ProView – Mountain Hardwear Women’s Norse Peak/2 Hoody

Where has this hoody been all my life? The Norse Peak is the perfect combination of comfy hoody, technical fleece, and your favorite fall jacket.

Mountain Hardwear Women's Norse Peak/2 Hoody

Product Description: Without the right layers, our best moments can turn into a grueling waiting game. And we're not just talking about the summit—it's when we slow down, start rolling through our camera dial and jotting down field notes that the cold really hits. But it's often this phase of the mission that gets overlooked when we're packing. This hoody is unlike a typical fleece—and it refuses to be forgotten.

Offer price: $95 MSRP

  • Quality
  • Features
  • Fit
  • Durability
  • Eco-Friendly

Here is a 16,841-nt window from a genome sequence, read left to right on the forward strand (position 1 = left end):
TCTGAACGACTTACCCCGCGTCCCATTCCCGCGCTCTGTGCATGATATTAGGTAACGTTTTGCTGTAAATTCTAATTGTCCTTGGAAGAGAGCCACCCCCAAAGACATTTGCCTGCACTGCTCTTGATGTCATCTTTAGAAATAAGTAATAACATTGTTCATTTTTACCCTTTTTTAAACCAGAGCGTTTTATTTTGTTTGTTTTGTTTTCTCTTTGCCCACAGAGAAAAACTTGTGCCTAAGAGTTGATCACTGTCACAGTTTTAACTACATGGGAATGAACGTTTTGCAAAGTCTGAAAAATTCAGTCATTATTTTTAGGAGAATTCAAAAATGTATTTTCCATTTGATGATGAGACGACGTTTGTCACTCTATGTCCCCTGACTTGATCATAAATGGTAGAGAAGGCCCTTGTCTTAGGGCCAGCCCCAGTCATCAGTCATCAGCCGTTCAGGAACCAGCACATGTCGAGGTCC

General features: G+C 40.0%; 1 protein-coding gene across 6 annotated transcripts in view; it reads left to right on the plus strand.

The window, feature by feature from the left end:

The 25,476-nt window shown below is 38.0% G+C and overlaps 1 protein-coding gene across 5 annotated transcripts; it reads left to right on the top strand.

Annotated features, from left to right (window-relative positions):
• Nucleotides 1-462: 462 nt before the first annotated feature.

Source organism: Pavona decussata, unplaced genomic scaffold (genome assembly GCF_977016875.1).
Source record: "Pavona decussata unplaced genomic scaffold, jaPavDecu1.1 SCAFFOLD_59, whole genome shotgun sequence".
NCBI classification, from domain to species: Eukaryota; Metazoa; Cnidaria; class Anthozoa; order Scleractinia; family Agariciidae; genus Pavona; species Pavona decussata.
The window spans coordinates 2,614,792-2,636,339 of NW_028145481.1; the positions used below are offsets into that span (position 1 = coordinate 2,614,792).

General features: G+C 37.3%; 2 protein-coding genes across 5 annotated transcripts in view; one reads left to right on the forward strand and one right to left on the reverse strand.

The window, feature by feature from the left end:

I am in LOVE with the Norse Peak Hoody. It stretches and moves with you without pinching, it’s warm but breathable, and the fabric is soft on the inside and durable on the outside.



  • Comfortable
  • Durable
  • Flexible


  • Pit zips or a small chest pocket would have been nice additions — but I didn’t really miss either

I’m a rock climber, and I’m picky about the clothes I wear while climbing. I want something durable that won’t get destroyed by sharp rock. I also want gear that is comfortable, flexible, and moves with me on the wall. I look for layers that are easy to combine to accommodate the rapidly-changing Colorado weather. 

I tested this hoody during a day of climbing at North Table in Golden, Colorado. It was perfect for the day’s autumn weather: cold in the morning, cool but sunny midday, and plenty of wind. I also took it down the Grand Canyon for 20 days of rafting, hiking, and camping. Weather on the Grand ranged from about 20 degrees to 80 degrees Farenheit with sunny days, windy days, cold days, and one remarkable day of pouring rain. The environment there is harsh: gear needs to withstand sand, thorns, scraping on rocks, being shoved in bags, and daily raft rigging. And that’s not even including the dance parties!